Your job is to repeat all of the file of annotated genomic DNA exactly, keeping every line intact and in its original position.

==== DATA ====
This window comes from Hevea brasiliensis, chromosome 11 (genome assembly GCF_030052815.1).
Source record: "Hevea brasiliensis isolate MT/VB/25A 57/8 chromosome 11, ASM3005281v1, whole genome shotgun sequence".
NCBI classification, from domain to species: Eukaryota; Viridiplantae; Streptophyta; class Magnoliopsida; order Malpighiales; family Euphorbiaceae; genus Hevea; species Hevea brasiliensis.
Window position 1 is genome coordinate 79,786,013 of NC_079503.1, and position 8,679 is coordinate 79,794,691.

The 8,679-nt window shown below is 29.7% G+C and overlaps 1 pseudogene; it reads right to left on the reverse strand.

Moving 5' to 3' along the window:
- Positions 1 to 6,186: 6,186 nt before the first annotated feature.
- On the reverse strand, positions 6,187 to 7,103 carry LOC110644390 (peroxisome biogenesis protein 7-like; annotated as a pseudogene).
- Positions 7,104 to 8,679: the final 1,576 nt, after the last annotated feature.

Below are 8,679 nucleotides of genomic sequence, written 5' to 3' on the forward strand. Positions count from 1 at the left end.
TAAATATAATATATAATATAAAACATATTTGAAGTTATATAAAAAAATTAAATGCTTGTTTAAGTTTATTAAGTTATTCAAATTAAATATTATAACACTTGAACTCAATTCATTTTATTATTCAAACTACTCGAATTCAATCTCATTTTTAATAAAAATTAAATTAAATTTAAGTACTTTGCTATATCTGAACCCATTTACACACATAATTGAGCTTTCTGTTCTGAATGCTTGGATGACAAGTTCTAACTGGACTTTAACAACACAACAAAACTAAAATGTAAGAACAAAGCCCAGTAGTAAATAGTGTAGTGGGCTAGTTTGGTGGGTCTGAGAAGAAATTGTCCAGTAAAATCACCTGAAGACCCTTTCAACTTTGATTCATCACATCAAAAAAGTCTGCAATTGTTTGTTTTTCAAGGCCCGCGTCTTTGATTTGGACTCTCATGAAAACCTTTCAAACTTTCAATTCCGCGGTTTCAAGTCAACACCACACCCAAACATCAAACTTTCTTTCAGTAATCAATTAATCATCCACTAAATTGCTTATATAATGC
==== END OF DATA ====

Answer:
This window comes from Hevea brasiliensis, chromosome 11 (genome assembly GCF_030052815.1).
Source record: "Hevea brasiliensis isolate MT/VB/25A 57/8 chromosome 11, ASM3005281v1, whole genome shotgun sequence".
NCBI classification, from domain to species: Eukaryota; Viridiplantae; Streptophyta; class Magnoliopsida; order Malpighiales; family Euphorbiaceae; genus Hevea; species Hevea brasiliensis.
Window position 1 is genome coordinate 79,786,013 of NC_079503.1, and position 8,679 is coordinate 79,794,691.

The 8,679-nt window shown below is 29.7% G+C and overlaps 1 pseudogene; it reads right to left on the reverse strand.

Moving 5' to 3' along the window:
- Positions 1 to 6,186: 6,186 nt before the first annotated feature.
- On the reverse strand, positions 6,187 to 7,103 carry LOC110644390 (peroxisome biogenesis protein 7-like; annotated as a pseudogene).
- Positions 7,104 to 8,679: the final 1,576 nt, after the last annotated feature.

Below are 8,679 nucleotides of genomic sequence, written 5' to 3' on the forward strand. Positions count from 1 at the left end.
TAAATATAATATATAATATAAAACATATTTGAAGTTATATAAAAAAATTAAATGCTTGTTTAAGTTTATTAAGTTATTCAAATTAAATATTATAACACTTGAACTCAATTCATTTTATTATTCAAACTACTCGAATTCAATCTCATTTTTAATAAAAATTAAATTAAATTTAAGTACTTTGCTATATCTGAACCCATTTACACACATAATTGAGCTTTCTGTTCTGAATGCTTGGATGACAAGTTCTAACTGGACTTTAACAACACAACAAAACTAAAATGTAAGAACAAAGCCCAGTAGTAAATAGTGTAGTGGGCTAGTTTGGTGGGTCTGAGAAGAAATTGTCCAGTAAAATCACCTGAAGACCCTTTCAACTTTGATTCATCACATCAAAAAAGTCTGCAATTGTTTGTTTTTCAAGGCCCGCGTCTTTGATTTGGACTCTCATGAAAACCTTTCAAACTTTCAATTCCGCGGTTTCAAGTCAACACCACACCCAAACATCAAACTTTCTTTCAGTAATCAATTAATCATCCACTAAATTGCTTATATAATGC